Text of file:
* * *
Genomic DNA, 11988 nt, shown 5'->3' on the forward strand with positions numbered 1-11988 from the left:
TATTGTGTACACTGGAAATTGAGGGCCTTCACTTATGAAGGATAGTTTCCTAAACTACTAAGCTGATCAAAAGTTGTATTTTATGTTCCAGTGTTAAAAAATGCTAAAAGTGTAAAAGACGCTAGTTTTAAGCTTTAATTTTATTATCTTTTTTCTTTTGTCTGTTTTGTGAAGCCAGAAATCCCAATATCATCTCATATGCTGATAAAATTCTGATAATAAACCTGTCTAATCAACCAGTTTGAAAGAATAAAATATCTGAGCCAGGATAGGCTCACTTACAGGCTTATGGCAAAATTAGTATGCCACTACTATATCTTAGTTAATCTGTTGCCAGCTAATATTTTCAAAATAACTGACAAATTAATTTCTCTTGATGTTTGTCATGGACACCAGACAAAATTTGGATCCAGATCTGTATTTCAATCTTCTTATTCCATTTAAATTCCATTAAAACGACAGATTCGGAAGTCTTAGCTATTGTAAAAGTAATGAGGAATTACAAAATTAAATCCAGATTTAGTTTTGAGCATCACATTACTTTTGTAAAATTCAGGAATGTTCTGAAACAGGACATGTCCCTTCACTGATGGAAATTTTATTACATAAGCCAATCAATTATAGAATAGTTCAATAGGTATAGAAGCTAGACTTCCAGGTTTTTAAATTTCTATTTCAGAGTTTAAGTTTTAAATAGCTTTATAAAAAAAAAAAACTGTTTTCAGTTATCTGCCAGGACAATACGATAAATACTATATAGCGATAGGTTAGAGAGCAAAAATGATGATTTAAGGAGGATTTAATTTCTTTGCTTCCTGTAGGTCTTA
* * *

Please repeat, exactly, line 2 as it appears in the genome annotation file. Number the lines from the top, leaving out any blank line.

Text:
TATTGTGTACACTGGAAATTGAGGGCCTTCACTTATGAAGGATAGTTTCCTAAACTACTAAGCTGATCAAAAGTTGTATTTTATGTTCCAGTGTTAAAAAATGCTAAAAGTGTAAAAGACGCTAGTTTTAAGCTTTAATTTTATTATCTTTTTTCTTTTGTCTGTTTTGTGAAGCCAGAAATCCCAATATCATCTCATATGCTGATAAAATTCTGATAATAAACCTGTCTAATCAACCAGTTTGAAAGAATAAAATATCTGAGCCAGGATAGGCTCACTTACAGGCTTATGGCAAAATTAGTATGCCACTACTATATCTTAGTTAATCTGTTGCCAGCTAATATTTTCAAAATAACTGACAAATTAATTTCTCTTGATGTTTGTCATGGACACCAGACAAAATTTGGATCCAGATCTGTATTTCAATCTTCTTATTCCATTTAAATTCCATTAAAACGACAGATTCGGAAGTCTTAGCTATTGTAAAAGTAATGAGGAATTACAAAATTAAATCCAGATTTAGTTTTGAGCATCACATTACTTTTGTAAAATTCAGGAATGTTCTGAAACAGGACATGTCCCTTCACTGATGGAAATTTTATTACATAAGCCAATCAATTATAGAATAGTTCAATAGGTATAGAAGCTAGACTTCCAGGTTTTTAAATTTCTATTTCAGAGTTTAAGTTTTAAATAGCTTTATAAAAAAAAAAAACTGTTTTCAGTTATCTGCCAGGACAATACGATAAATACTATATAGCGATAGGTTAGAGAGCAAAAATGATGATTTAAGGAGGATTTAATTTCTTTGCTTCCTGTAGGTCTTA